In Late Antique Images of the Virgin Annunciate Spinning: allotting the scarlet and the purple, Catherine Gines Taylor traces the iconography and assimilation of the spinning motif from antiquity into early Christian representation of the Annunciation.
Artefact evidence has the unique power to illuminate many aspects of life that are rarely explored in written sources. This book presents the first in-depth study that uses everyday artefacts as its principal source of evidence to transform our understanding of the society and culture of Roman and Late Antique Egypt.
This collection of eleven new essays presents fresh, illuminating research by scholars who comparatively examine material, visual, and literary evidence to recover women’s religious experiences, perspectives, and activities in antiquity—perspectives often missing or underrepresented in the literary record.
Twenty chapters present the range of current research into the study of textiles and dress in classical antiquity, stressing the need for cross and inter-disciplinarity study in order to gain the fullest picture of surviving material. Issues addressed include: the importance of studying textiles to understand economy and landscape in the past; different types of embellishments of dress from weaving techniques to the (late introduction) of embroidery; the close links between the language of ancient mathematics and weaving; the relationships of iconography to the realities of clothed bodies including a paper on the ground breaking research on the polychromy of ancient statuary; dye recipes and methods of analysis; case studies of garments in Spanish, Viennese and Greek collections which discuss methods of analysis and conservation; analyses of textile tools from across the Mediterranean; discussions of trade and ethnicity to the workshop relations in Roman fulleries. Multiple aspects of the production of textiles and the social meaning of dress are included here to offer the reader an up-to-date account of the state of current research. The volume opens up the range of questions that can now be answered when looking at fragments of textiles and examining written and iconographic images of dressed individuals in a range of media. The volume is part of a pair together with Prehistoric, Ancient Near Eastern and Aegean Textiles and Dress: an interdisciplinary anthology edited by Mary Harlow, C_cile Michel and Marie-Louise Nosch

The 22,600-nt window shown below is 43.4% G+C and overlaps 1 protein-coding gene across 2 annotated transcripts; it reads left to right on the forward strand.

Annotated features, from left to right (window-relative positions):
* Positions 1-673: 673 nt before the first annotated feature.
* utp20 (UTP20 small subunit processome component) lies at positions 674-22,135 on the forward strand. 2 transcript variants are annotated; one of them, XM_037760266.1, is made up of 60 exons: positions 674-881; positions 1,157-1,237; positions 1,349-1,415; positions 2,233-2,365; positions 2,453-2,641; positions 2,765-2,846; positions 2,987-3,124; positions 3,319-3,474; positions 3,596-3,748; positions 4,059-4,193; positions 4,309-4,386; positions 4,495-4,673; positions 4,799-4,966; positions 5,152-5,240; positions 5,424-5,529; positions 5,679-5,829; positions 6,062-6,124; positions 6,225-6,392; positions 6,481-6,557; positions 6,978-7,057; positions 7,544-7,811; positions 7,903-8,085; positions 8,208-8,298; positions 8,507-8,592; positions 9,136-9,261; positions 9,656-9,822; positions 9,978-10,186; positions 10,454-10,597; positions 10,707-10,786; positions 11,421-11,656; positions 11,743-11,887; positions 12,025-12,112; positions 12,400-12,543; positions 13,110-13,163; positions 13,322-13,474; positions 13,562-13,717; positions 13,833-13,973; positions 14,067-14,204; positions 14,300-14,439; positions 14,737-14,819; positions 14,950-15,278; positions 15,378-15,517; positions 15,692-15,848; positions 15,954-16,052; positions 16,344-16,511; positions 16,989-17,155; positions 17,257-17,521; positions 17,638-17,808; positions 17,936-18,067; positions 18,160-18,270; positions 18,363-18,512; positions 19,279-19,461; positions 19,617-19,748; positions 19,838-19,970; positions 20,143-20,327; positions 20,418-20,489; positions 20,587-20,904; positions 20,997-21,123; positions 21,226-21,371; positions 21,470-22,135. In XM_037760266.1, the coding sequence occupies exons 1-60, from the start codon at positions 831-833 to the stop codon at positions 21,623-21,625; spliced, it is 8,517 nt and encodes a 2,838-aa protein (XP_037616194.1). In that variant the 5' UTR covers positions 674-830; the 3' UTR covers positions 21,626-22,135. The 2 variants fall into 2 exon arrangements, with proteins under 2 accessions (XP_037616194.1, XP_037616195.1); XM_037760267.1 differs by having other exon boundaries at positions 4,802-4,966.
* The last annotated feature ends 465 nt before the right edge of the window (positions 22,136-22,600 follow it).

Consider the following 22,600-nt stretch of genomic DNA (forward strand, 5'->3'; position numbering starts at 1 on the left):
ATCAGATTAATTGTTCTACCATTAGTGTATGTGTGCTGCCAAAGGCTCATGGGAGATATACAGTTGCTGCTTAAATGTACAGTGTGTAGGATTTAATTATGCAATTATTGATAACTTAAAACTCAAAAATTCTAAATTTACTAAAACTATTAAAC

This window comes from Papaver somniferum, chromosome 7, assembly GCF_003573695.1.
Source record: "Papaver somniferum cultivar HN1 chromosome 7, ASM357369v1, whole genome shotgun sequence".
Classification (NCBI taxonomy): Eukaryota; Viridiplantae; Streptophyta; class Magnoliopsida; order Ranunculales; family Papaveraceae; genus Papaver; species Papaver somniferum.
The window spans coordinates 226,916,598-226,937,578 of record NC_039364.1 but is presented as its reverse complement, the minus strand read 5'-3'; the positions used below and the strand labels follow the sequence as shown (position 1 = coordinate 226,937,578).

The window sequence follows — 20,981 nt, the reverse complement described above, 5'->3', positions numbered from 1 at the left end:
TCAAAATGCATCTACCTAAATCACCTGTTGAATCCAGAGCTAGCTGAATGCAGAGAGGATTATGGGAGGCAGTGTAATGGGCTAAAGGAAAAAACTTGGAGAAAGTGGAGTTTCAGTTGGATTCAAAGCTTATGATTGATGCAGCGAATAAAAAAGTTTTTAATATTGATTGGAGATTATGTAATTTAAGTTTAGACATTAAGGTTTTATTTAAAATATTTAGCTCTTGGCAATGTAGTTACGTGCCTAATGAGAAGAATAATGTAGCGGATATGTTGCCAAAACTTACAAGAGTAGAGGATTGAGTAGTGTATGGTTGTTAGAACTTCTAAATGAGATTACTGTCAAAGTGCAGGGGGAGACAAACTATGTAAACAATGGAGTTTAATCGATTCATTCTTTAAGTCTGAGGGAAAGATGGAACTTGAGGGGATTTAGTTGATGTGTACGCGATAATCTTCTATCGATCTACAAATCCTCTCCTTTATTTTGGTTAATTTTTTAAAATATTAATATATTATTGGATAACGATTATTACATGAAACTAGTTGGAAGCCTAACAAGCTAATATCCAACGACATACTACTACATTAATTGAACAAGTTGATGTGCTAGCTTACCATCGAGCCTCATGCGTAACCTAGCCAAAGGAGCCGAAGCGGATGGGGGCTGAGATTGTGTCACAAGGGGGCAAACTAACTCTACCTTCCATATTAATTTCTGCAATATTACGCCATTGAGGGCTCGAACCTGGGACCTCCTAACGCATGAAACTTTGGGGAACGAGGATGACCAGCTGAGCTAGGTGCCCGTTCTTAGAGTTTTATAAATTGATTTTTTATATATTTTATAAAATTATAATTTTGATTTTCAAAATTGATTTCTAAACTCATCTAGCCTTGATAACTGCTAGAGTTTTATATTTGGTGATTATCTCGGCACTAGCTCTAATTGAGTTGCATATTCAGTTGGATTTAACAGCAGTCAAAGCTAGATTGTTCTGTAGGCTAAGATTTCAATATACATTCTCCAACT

Art, Archaeology, and Ethnography of Female Material Culture from Late Roman to Post-Byzantine Times
Author: Sophia Germanidou
Secular Byzantine Women examines female material culture during the Late Roman, Byzantine, and Post-Byzantine eras, to better understand the lives of ordinary and humble women during this period. Although recent scholarship has contributed greatly to our knowledge of Byzantine and medieval women, such research has largely focused on female saints, imperial figures, and prominent women of local communities. But what about secular and non-privileged women? Bringing together scholars from various fields, including archaeology, history, theology, anthropology, and ethnography, this volume seeks to answer this important question. The chapters examine the everyday lives of lay women, including their working routines, their clothing, and precious possessions. This book will appeal to scholars and students of Byzantine history, art, and archaeology, as well as those interested in gender and material culture studies.